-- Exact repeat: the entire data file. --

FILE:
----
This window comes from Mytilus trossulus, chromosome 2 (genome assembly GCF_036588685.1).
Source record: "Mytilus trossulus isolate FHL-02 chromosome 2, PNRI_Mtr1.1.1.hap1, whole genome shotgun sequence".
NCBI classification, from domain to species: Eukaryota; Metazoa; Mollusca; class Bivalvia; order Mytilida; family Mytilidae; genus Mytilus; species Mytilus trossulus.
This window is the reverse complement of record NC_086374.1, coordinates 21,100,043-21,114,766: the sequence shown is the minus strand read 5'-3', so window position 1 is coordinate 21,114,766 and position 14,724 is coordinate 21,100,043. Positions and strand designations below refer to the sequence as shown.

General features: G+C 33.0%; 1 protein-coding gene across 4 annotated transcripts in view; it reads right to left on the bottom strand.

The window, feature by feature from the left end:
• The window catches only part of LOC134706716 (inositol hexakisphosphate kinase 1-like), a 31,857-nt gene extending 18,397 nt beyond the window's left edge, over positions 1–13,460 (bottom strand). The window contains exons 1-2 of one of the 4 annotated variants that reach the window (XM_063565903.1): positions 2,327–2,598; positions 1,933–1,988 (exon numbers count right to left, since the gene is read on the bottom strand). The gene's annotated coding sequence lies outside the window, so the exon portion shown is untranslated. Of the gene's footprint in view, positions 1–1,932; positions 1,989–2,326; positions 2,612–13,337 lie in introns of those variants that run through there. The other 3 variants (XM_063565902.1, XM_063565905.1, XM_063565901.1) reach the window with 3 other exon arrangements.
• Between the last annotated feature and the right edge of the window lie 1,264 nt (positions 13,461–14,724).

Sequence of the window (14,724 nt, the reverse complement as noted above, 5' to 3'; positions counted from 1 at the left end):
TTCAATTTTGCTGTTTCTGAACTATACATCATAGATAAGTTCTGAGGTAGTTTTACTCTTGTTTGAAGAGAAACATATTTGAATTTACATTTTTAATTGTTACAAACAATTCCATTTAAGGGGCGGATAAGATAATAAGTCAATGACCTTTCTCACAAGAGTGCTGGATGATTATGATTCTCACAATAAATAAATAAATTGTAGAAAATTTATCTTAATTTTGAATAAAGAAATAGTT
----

This window comes from Mytilus trossulus, chromosome 2 (genome assembly GCF_036588685.1).
Source record: "Mytilus trossulus isolate FHL-02 chromosome 2, PNRI_Mtr1.1.1.hap1, whole genome shotgun sequence".
NCBI classification, from domain to species: Eukaryota; Metazoa; Mollusca; class Bivalvia; order Mytilida; family Mytilidae; genus Mytilus; species Mytilus trossulus.
This window is the reverse complement of record NC_086374.1, coordinates 21,100,043-21,114,766: the sequence shown is the minus strand read 5'-3', so window position 1 is coordinate 21,114,766 and position 14,724 is coordinate 21,100,043. Positions and strand designations below refer to the sequence as shown.

General features: G+C 33.0%; 1 protein-coding gene across 4 annotated transcripts in view; it reads right to left on the bottom strand.

The window, feature by feature from the left end:
• The window catches only part of LOC134706716 (inositol hexakisphosphate kinase 1-like), a 31,857-nt gene extending 18,397 nt beyond the window's left edge, over positions 1–13,460 (bottom strand). The window contains exons 1-2 of one of the 4 annotated variants that reach the window (XM_063565903.1): positions 2,327–2,598; positions 1,933–1,988 (exon numbers count right to left, since the gene is read on the bottom strand). The gene's annotated coding sequence lies outside the window, so the exon portion shown is untranslated. Of the gene's footprint in view, positions 1–1,932; positions 1,989–2,326; positions 2,612–13,337 lie in introns of those variants that run through there. The other 3 variants (XM_063565902.1, XM_063565905.1, XM_063565901.1) reach the window with 3 other exon arrangements.
• Between the last annotated feature and the right edge of the window lie 1,264 nt (positions 13,461–14,724).

Sequence of the window (14,724 nt, the reverse complement as noted above, 5' to 3'; positions counted from 1 at the left end):
TTCAATTTTGCTGTTTCTGAACTATACATCATAGATAAGTTCTGAGGTAGTTTTACTCTTGTTTGAAGAGAAACATATTTGAATTTACATTTTTAATTGTTACAAACAATTCCATTTAAGGGGCGGATAAGATAATAAGTCAATGACCTTTCTCACAAGAGTGCTGGATGATTATGATTCTCACAATAAATAAATAAATTGTAGAAAATTTATCTTAATTTTGAATAAAGAAATAGTT